Salvatierra (Spanish (help·info)) is a Mexican city (and municipality) located in the valley of Huatzindeo in the lowlands of the state of Guanajuato. With an area of 507.70 square kilometres, Salvatierra accounts for 1.66% the total area of the state. It is bordered to the north by Tarimoro and Cortazar, to the south by Acámbaro and the state of Michoacán, to the west by Yuriria and Santiago Maravatío, and to the northeast by Jaral del Progreso. The municipality had a total of 94,558 inhabitants of which 34,066 lived in the city of Salvatierra, according to the 2005 census.
San Andrés de Salvatierra
Ciudad de Salvatierra
View of the Tetilla hills
Location of Salvatierra in Mexico
|Founded (officially)||1644 (By Garcia Sarmiento de Sotomayor)|
|• Municipal president||José Velazquez (Partido Revolucionario Institucional (Mexico)|
|Elevation||1,749 m (5,738 ft)|
|• Total||34,066 city; 94,558 municipality|
|Time zone||UTC-6 (Central Standard Time)|
|• Summer (DST)||UTC-5 (Central Daylight Time)|
|Website||Official Website of the City of Salvatierra|
|Average temperature 18°C|
San Andrés de SalvatierraEdit
The first inhabitants of valley of Huatzindeo belonged to the Chichimeca culture, who by the 12th century were found in many communities across the valley. The Chichimeca were eventually conquered by the Purépecha people, along with most of the lower region of the present-day state of Guanajuato.
The first Europeans to arrive to the valley of Huatzindeo were Franciscan friars who came to the region with the intent of converting the native populations to Christianity. The Franciscan friars built and ran the first Spanish "hospitalillo," hospital, in the indigenous village of Huatziendeo (located to the left of the Lerma river) between 1535 and 1550.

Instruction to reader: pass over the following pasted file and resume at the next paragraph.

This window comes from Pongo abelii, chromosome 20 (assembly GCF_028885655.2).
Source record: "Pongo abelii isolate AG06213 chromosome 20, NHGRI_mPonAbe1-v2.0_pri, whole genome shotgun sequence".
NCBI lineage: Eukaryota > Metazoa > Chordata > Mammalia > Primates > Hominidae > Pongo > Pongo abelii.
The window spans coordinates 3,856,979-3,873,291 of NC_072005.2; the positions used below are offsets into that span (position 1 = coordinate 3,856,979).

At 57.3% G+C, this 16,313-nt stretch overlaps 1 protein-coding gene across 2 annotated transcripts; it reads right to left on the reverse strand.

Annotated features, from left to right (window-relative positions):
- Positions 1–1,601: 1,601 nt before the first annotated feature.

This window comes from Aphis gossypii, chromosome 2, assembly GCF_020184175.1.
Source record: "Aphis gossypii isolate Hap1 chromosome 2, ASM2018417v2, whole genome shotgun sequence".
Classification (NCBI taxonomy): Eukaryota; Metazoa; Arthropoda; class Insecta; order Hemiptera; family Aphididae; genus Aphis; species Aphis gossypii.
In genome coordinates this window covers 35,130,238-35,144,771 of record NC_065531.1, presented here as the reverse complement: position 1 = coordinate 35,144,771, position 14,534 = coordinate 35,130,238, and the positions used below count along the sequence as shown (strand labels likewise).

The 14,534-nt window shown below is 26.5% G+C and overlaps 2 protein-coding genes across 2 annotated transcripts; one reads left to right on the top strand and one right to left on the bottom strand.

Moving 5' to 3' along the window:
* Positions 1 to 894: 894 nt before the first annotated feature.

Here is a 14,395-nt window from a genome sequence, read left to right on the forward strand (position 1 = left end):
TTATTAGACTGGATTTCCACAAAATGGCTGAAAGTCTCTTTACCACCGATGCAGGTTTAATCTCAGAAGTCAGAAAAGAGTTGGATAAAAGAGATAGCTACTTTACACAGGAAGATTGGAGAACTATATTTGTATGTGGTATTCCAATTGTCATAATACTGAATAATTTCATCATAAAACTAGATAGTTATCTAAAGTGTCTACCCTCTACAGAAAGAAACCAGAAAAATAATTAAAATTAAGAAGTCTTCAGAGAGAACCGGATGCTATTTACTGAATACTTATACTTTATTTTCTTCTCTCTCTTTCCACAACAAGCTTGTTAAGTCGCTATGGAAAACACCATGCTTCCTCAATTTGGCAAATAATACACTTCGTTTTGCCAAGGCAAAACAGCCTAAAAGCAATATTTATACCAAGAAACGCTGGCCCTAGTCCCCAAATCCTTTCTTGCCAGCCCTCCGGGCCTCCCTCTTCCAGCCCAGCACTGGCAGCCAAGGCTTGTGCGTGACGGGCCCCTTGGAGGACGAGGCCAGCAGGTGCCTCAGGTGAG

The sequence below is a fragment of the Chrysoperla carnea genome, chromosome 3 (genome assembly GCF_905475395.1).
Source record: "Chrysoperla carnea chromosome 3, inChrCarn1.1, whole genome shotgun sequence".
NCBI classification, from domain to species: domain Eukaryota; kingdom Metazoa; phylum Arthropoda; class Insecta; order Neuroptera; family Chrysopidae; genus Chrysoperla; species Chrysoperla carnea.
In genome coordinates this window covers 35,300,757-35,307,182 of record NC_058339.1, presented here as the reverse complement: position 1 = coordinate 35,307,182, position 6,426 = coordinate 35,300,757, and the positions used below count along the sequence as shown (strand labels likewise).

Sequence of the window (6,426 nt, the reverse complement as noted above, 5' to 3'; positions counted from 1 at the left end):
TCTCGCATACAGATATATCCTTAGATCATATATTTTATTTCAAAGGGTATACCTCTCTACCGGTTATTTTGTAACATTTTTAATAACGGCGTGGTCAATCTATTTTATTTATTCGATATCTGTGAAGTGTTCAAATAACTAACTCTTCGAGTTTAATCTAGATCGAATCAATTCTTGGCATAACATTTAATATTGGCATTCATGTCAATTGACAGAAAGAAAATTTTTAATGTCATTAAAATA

The Franciscan friars were soon joined by caciques and other Spanish pioneers who settled in the valley of Huatzindeo and built haciendas. Much of the hard labor at the haciendas was provided via encomiendas by the indigenous population.
By 1600 typhoid fever, smallpox and other diseases had almost wiped out the native population who lacked the needed antibodies since these diseases were alien to the native population at the time, and the village of Huatzindeo ceased to exist. Many of the Spaniards already in the area relocated to Yuririapundaro, while others remained and founded San Andrés Chochones. San Andrés Chochones was built on the right side of the Lerman river – directly across from where the village of Huatzindeo had once stood.
San Andrés de Salvatierra was founded under the order of Spanish viceroy Don Garcia Sarmiento de Sotomayor, 2nd Count of Salvatierra and Marquis of Sobroso, on February 9, 1644. In 1646 the town was granted the title of city, becoming the first city in the state of Guanajuato.
Due to its rich soil and strategic location (midway between the three most populated areas, namely Mexico City, Guadalajara, and Monterrey) for most of the next three centuries the city was one of the most prosperous in the state of Guanajuato. However, unlike León, Irapuato, and Celaya, Salvatierra never developed into a strong industrial town and has seen its working population shrink with many choosing to relocate to nearby cities and others leaving the country entirely to seek jobs in the United States. Some microregions in the municipality have immigration levels of well over 50%, while the rate stands at 30% in the city.
|San Nicolás de los Agustinos||6,878|
|San Pedro de los Naranjos||4,365|
|Maravatío del Encinal||3,262|
|Santo Tomás Huatzindeo||1,950|
|Ojo de Agua de Ballesteros||1,633|
|San Miguel Eménguaro||1,526|
|La Estancia de San José del Carmen||1,252|
|La Estancia del Carmen de Maravatio (short name El Carmen)-- contrary to its name it belongs to Salvatierra||1,250|
- "2005 Census". INEGI: Instituto Nacional de Estadística, Geografía e Informática. Archived from the original on 2010-01-18. Retrieved 2007-03-22.
- "Mexican Municipality Encyclopedia". Enciclopedia de los Municipios de México. Archived from Guanajuato the original Check
|url=value (help) on 2007-03-17. Retrieved 2007-03-22.
- City profile Archived 2007-06-09 at the Wayback Machine
- Notas geográficas, históricas y genealógicas (in Spanish)
- Joya colonial del estado de Guanajuato Archived 2007-06-09 at the Wayback Machine
- Programa de protección a migrantes[permanent dead link]
- Firman Convenio de Hermandad[permanent dead link]